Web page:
Have you got ambitious plans for your Christmas decorations - but worry you’re going to running out of time and not get anything done? If that sounds like you, I’ve got a couple of Christmas jam jar decorating ideas to share with you.
What you’ll need
Everything you need for these simple DIYs should be readily available around your home, so hopefully it won’t be too much trouble to create these stylish night light holders.
For your bay leaf night light
- Clean jam jars
- Double-sided sticky tape
- Bay leaves
- Raffia (or string)
It’s best to use straight-sided jam jars. I’m using the term jam jar rather generically. These jam jars actually had coffee in one, and peanut butter in the other. You’ll need to wash out your jars and soak off your labels. I do this is a washing up bowl of water. Ideally leave your jars for a couple of hours (while you wrap your presents) and then peel off the labels.
You’ll probably be left with a sticky bit you can’t get rid of. I scratch away at this with a table knife and wipe off the residue with a cloth dipped in white spirit. As you’re going to cover your jars with leaves anyway, removing all your gluey bits probably isn’t really necessary.
Double sided sticky tape is a must. However, it can be a bit tricky peeling off the backing paper. I apply pressure to the tape by rubbing down firmly on it with my thumb nail and then peck away at it on one corner with my finger nail. You can buy double-sided tape on a dispenser (without the backing paper), which will make this project – and your seamless gift wrapping – much easier.
I’ve used bay leaves for my night light because they’re plentiful in my garden and are robust enough to dry out, rather than flopping and dying. Small laurel leaves would work equally as well. You’re aiming for a middle-sized leaf that will lie flat against your jam jar and not wilt too fast.
Raffia to tie
Once you’ve stuck your leaves in place you’ll need something to secure them in case any peel away. I’ve used raffia, but you could substitute garden twine – or ribbons to match to gifting décor.
For your copper twig night light
- Clean jam jars
- Straight twigs
- Elastic bands
- Garden twine
- Spray paint and protective gloves (optional)
Painting your twigs
If you decide to spray paint your twigs you’ll need to do this ahead of time and leave them to dry. Always use your spray paint in a well-ventilated room – or outdoors. You might want to protect your hands from over-spray with plastic gloves.
My top tips for spray painting are (1) limit your spray field by holding your twigs over a cardboard box – I’m sure you’ll have loads if you’ve been internet shopping - and (2) use short, sharp bursts. To get more intense colour coverage you’ll need to add several layers of paint. This will probably only take a couple of minutes, plus drying time.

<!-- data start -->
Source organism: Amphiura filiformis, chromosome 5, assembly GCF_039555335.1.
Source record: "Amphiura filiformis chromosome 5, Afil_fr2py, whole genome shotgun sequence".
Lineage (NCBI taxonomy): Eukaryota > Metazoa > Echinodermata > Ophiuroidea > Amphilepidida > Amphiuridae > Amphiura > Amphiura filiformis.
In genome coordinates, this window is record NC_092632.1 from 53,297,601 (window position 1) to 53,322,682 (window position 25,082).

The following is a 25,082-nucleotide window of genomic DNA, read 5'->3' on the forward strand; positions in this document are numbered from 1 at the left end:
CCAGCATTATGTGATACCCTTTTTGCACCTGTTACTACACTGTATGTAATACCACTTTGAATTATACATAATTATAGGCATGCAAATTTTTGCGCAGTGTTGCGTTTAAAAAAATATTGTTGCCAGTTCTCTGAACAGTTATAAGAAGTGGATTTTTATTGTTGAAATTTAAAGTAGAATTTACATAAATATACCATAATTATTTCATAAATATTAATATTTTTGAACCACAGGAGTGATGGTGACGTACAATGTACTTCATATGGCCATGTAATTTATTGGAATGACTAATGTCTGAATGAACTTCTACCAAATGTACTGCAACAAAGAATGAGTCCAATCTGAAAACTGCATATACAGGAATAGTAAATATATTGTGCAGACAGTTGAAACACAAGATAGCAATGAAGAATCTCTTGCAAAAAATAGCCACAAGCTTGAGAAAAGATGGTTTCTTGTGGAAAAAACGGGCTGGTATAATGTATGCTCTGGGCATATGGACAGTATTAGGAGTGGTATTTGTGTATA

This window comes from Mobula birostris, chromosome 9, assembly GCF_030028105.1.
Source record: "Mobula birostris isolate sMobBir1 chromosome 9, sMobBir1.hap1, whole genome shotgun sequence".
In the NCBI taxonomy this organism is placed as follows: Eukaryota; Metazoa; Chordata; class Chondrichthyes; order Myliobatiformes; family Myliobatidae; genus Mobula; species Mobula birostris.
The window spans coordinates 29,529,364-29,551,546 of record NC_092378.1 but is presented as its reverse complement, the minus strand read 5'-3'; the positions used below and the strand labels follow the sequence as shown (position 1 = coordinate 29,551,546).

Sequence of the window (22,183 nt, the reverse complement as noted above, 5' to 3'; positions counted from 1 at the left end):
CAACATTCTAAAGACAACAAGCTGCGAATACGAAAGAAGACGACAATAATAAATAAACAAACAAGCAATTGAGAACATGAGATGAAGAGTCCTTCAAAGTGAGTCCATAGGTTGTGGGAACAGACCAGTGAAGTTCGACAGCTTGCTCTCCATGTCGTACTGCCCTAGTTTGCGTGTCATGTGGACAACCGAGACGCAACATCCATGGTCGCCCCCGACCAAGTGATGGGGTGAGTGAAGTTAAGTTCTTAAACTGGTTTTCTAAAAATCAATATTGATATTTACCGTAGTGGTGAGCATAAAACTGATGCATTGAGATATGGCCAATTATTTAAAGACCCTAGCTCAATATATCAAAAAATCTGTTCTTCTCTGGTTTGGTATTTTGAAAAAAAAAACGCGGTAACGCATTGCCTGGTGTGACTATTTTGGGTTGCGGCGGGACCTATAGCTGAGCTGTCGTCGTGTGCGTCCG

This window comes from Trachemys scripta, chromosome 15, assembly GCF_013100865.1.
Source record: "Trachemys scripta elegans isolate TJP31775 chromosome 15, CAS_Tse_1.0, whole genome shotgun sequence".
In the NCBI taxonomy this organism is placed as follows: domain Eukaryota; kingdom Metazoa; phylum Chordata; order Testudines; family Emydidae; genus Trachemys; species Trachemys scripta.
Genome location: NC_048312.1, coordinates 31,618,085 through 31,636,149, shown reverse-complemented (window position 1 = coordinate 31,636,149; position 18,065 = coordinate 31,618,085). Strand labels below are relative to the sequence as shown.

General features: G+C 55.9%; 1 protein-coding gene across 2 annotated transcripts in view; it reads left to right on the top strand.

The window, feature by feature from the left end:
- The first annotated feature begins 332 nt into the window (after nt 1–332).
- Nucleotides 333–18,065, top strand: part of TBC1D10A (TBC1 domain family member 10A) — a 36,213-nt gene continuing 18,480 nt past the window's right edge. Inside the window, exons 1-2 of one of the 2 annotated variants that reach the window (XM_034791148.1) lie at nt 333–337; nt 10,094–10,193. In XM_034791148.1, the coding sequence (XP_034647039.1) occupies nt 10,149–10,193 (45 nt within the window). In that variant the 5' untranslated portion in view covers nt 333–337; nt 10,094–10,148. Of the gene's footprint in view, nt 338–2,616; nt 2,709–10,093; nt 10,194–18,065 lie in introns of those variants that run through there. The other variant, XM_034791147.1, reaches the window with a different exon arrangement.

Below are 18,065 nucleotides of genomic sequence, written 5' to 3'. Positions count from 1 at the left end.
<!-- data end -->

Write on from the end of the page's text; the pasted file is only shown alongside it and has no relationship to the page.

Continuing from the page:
Cut your twigs to length
Hold you first stick up against your jam jar and gauge how long you want it to be – level with the top of jam jar, above or below the rim? Once you’re happy, use this twig as a template for the rest of your bundle.
Ideally, you’re aiming for sticks of a similar thickness. If you mix chunky and thinner stems together you’ll find the thin ones work loose – you’ll pick up you jam jar and your sticks will slide out onto the floor …
Attaching your twigs to your jam jar
Wrap a pair of elastic bands around the top and bottom of your jam jar and thread the sticks underneath them. If you don’t have enough twigs to make a complete circle around your jam jar space them out – or add in extras. It might be a faff painting more, so use them in their natural state - you’ll end up with attractive zebra stripes.
Prefer to watch?
Alexandra at the Middle-Sized Garden kindly took the photos illustrating this blog. I’ve used the rest of her images to make a video slide show on YouTube which will take you through the steps in more detail. I haven’t mastered the art of the voice over yet – if you can give me a few pointers I’d love to hear from you.
These jam jars are a really simple project for making use of your garden trimmings and bringing a simple homeliness to your Christmas celebrations. Please note however, that you should never leave a naked flame unattended – particularly when your dried leaves and twigs overhang your lit candle. As an alternative, I would run fairy lights in and around your jam jars. Or use battery operated lights – you even can get them with a remote control.
Need more inspiration?
If you’d like some more ideas on a jam jar theme do check out the Middle-Sized Garden blog for more inspiration watch me and Alexandra on this YouTube video.
Until next time, happy flowers!
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